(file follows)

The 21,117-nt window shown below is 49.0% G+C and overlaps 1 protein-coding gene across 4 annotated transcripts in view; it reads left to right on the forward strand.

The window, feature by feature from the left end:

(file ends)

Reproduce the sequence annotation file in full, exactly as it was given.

The 21,117-nt window shown below is 49.0% G+C and overlaps 1 protein-coding gene across 4 annotated transcripts in view; it reads left to right on the forward strand.

The window, feature by feature from the left end: